Movies. They are important from both an artistic perspective and as educational tools. And their language, the language of the body in motion, the reflection of life as we know it, is a universal one. From the glory of the 70mm epics to the intimacy of home videos, movies do more than entertain us, they connect us, reaching forward and backwards through time in order to capture the breadth of the human experience.
However in the age of social media, that experience has been fundamentally changed. We are always connected, all the time, and as technology advances so too do the limits of the experiences we can capture on video.
And as we move into the post-influencer era, video content is proving to be a way for brands and creators to, not only provide a range of experiences and content, but authentic ones at that.
The Appeal of Video Content in the Post-Influencer Era
From Reels to TikTok to Stories to Lasso, it seems like every major social media player has launched a dedicated video content service. Fueled by the rise of new social media platforms, today’s video content is bridging the gap between the home movies of the past and the professional quality of feature films and television. It is also changing the way we consume video content.
In the United States, 85% percent of internet users use their devices to watch video content online. Furthermore, it is estimated that by 2022 videos will make up more than 82% of consumer internet traffic. And it’s not hard to see why. Video content appeals to consumers because it is easy to digest and engaging. And as technology and the platforms powered by it advance, it becomes more and more accessible, both to consume and to create.
Short-form Versus Long-form
The video content of today is most easily divided into two categories: short-form and long form, with each being suited to different tasks. This division of content is part of what makes the medium extremely versatile when it comes to content creation, whether for entertainment or marketing purposes.
How TikTok and its Competitors are Redefining Short-form Video
Most of us will be familiar with the way TikTok has iterated upon the efforts of proceeding platforms and competitors to revolutionize short-form videos. While apps like Snapchat and the now defunct Vine, popularized short-form video content as a way to connect with peers on social media, it was TikToks built-in editing features and inherent musicality that set it apart. And with the platform’s phenomenal success, came a wave of imitators and competitors.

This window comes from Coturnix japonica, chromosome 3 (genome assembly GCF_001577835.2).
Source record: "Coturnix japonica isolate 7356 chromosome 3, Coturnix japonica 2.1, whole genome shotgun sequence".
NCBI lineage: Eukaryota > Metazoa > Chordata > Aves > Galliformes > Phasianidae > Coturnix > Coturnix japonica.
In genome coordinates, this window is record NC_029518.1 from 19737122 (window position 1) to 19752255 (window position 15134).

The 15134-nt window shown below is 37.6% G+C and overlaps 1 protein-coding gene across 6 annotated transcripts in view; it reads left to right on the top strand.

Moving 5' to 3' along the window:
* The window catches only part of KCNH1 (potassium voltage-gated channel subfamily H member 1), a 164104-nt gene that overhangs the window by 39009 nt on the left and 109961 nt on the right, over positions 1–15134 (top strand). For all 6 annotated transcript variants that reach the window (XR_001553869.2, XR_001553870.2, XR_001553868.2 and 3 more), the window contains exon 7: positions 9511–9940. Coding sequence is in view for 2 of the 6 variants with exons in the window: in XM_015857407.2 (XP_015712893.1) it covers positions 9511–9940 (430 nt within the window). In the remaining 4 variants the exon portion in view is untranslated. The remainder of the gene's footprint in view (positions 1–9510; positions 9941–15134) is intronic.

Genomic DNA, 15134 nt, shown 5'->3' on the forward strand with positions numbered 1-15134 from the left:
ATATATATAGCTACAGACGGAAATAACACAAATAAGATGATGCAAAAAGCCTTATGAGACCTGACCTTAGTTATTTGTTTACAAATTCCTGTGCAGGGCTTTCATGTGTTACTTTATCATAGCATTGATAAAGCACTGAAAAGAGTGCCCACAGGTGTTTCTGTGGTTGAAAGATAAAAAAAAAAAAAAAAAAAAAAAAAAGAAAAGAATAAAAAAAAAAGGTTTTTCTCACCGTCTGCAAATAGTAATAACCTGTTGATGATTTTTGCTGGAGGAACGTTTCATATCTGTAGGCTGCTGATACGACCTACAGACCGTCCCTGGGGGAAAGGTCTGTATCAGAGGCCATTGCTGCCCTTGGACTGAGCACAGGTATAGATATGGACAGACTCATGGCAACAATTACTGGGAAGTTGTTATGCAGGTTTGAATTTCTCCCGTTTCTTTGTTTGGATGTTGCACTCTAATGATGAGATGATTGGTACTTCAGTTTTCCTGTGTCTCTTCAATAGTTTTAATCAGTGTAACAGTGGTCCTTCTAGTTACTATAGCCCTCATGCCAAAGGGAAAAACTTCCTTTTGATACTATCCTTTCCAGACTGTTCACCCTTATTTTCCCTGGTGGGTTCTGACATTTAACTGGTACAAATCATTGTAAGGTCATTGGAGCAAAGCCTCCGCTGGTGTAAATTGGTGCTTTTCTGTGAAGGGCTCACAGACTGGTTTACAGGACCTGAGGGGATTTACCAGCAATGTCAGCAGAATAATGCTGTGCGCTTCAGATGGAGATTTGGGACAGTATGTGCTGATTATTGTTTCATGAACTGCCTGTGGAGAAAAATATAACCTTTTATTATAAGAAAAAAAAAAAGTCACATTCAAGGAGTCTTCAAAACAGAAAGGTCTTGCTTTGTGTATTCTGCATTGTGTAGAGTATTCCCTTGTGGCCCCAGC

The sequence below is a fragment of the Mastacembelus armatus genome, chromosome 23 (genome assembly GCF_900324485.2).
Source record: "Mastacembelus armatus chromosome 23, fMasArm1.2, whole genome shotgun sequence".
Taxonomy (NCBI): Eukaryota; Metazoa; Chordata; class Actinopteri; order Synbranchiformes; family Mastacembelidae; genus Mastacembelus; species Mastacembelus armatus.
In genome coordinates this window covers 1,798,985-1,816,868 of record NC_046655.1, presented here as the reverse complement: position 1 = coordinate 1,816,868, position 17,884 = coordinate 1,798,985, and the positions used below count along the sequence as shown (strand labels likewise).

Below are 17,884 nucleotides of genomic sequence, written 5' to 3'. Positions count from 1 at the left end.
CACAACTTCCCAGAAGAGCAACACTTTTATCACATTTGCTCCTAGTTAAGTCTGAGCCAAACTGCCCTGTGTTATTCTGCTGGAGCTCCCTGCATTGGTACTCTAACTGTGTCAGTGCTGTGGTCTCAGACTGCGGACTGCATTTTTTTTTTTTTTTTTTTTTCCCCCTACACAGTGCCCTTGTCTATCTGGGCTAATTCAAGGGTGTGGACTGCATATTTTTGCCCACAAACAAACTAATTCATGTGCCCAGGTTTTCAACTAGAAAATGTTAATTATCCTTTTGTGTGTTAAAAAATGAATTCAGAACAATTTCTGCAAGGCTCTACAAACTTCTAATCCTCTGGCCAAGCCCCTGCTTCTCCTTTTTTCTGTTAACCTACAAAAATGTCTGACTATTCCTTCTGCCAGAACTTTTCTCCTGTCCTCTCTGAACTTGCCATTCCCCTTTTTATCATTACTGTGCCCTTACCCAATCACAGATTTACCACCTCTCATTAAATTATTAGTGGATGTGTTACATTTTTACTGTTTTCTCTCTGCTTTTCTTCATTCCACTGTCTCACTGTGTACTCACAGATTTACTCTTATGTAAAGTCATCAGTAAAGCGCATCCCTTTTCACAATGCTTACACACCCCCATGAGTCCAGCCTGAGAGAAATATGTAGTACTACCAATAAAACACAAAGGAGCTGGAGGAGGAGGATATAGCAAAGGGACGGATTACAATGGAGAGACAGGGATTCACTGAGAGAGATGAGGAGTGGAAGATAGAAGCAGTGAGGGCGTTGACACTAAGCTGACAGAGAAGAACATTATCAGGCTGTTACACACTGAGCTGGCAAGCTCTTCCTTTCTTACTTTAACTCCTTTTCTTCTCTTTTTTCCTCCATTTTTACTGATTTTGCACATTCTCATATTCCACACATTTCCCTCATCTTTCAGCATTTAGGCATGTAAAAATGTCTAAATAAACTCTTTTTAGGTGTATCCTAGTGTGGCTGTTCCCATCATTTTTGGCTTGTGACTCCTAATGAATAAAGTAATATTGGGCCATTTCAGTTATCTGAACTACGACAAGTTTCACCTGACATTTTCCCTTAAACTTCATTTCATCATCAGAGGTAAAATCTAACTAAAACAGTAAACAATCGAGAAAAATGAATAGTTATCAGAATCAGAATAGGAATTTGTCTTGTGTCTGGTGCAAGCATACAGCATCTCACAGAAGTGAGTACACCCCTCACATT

First up was Facebook’s Lasso. Launched in 2018 to little fanfare, the TikTok clone was subsequently shut down in July of this year. Shortly after, the company began testing its second short-form offering under the Instagram brand, Reels.
Reels is an add-on to Instagram Stories, and essentially brings TikTok style editing features to Instagram’s established user base. And while there are few technical differences between the two offerings, where they are really differentiated is in the content being created.
The success of TikTok is due in large part to the kind of environment cultivated on the platform. Big with Gen Z, TikTok content for the most part doesn’t take itself too seriously, embracing silliness in order to provide entertainment.
Meanwhile, even though it is still undergoing a slow-rollout from region to region, a quick scan through the existing content is enough to spot how Reels content differs. The aspirational, more serious and professional vibe that defined the “influencer era” of the last decade, is very much front and center on the Instagram extension.
However, these two different approaches essentially give brands two competing avenues to targeting slightly different demographics, two different stables of influencers, and two ways of expressing themselves through one medium.
The Juggernaut that is Youtube
And then there’s YouTube. While the battle for short-form supremacy is being kept interesting by TikTok’s current political woes, in the long-form arena YouTube dominates. With 1 billion users, there is simply no other long-form video content platform providing the same amount of exposure. More importantly, because membership is free, YouTube relies heavily on ad revenue, which has a direct impact on its content. To put it plainly, the videos on YouTube are trending longer.
These longer videos tend to incorporate more ads. However, this coincides with a trend that sees users spending a majority of their time consuming videos over 20 minutes long, making long-form video the intersection for user and brand interests.
Furthermore, brands like RedBull are taking advantage of this trend and the versatility of the video medium to offer up diverse entertainment that stays true to their image while expanding their audience. In this way, Redbull has leveraged the reach of YouTube and the impact of video to transition smoothly into the realm of media publishing. They are a prime example of how to use video to boost a brand’s overall offering to consumers.
The Art of Storytelling
Video content is many things. It is the dominant form of internet media, a great return on investment for brands, and, in it’s short-form iteration, the trend that social media platforms are hedging their continued success on. But at its simplest, video content is the art of visual storytelling. And as the tools for recording, editing, and scoring our lives become more accessible, the stories we get to tell and the people who tell them become more diverse. Video content is the future of influencer marketing not simply because it is “marketable”, but because it is changing how we relate to each other.
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